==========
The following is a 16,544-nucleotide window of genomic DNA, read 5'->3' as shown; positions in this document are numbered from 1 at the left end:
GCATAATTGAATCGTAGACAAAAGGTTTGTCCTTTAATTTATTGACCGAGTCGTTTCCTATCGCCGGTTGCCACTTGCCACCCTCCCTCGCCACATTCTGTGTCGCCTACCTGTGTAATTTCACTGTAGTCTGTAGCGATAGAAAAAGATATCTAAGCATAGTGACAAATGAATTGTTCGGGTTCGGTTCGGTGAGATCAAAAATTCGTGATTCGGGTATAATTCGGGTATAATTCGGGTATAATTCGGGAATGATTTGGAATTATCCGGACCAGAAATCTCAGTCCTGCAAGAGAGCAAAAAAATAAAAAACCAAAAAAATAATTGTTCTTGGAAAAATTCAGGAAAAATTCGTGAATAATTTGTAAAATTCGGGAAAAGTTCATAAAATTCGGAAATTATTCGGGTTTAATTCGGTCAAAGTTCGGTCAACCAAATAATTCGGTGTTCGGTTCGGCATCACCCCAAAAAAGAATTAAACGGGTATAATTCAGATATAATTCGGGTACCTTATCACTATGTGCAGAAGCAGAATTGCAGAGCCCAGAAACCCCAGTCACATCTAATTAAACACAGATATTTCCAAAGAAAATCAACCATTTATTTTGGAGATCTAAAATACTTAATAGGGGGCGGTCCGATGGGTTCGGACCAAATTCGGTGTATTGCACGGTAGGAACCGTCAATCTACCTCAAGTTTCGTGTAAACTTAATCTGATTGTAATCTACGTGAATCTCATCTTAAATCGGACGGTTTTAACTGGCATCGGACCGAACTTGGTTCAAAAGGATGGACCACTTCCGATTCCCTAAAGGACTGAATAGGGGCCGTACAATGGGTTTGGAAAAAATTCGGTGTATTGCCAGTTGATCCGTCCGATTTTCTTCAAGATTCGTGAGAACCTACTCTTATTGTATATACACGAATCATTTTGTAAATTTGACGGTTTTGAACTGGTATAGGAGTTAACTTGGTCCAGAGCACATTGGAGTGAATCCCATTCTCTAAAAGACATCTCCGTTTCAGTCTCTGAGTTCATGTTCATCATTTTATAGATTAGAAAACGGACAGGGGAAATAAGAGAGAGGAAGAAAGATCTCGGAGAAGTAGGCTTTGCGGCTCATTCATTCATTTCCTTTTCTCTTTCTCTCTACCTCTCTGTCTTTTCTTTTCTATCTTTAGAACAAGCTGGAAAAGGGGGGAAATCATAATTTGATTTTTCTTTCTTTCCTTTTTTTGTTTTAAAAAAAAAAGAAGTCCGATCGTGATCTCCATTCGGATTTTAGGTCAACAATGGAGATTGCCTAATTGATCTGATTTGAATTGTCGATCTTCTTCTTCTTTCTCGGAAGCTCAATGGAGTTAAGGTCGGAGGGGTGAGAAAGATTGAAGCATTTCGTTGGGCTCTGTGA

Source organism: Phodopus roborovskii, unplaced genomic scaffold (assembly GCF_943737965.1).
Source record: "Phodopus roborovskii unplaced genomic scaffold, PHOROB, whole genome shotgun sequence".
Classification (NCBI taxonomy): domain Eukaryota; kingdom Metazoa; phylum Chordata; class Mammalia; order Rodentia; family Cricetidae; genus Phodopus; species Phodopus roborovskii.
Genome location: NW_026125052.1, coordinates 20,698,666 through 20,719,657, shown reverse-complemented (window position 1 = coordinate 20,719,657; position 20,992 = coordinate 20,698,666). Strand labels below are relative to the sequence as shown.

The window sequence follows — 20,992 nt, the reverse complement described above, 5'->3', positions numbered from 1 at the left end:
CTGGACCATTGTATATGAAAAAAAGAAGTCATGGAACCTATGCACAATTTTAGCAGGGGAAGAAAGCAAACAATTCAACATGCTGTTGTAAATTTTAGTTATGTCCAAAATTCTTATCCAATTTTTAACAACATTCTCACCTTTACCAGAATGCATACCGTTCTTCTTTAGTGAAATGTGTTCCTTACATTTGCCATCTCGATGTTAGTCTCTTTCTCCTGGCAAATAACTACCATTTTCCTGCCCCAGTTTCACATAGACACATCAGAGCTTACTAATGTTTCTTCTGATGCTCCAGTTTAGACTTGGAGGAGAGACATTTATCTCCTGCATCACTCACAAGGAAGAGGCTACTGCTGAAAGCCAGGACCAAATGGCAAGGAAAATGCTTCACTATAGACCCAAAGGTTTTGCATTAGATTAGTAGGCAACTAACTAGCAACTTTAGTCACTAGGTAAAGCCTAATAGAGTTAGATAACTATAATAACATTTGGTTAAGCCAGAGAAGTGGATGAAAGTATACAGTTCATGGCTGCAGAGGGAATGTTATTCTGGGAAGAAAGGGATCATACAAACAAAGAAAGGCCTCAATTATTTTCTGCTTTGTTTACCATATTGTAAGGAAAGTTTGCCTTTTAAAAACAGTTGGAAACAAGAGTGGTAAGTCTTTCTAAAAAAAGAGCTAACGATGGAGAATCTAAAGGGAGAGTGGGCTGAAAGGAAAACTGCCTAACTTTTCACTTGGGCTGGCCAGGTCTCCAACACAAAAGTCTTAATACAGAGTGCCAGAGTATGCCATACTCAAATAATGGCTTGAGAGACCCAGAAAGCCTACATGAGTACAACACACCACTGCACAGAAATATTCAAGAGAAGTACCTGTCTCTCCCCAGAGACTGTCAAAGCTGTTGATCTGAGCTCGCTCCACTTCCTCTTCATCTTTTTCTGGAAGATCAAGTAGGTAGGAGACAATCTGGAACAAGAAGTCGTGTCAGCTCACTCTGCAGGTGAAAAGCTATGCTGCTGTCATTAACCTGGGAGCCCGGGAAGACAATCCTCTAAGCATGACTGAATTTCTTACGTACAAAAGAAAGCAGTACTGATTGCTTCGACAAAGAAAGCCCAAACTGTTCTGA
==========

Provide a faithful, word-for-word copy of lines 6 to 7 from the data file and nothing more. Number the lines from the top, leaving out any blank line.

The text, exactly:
Genome location: NW_026125052.1, coordinates 20,698,666 through 20,719,657, shown reverse-complemented (window position 1 = coordinate 20,719,657; position 20,992 = coordinate 20,698,666). Strand labels below are relative to the sequence as shown.

The window sequence follows — 20,992 nt, the reverse complement described above, 5'->3', positions numbered from 1 at the left end: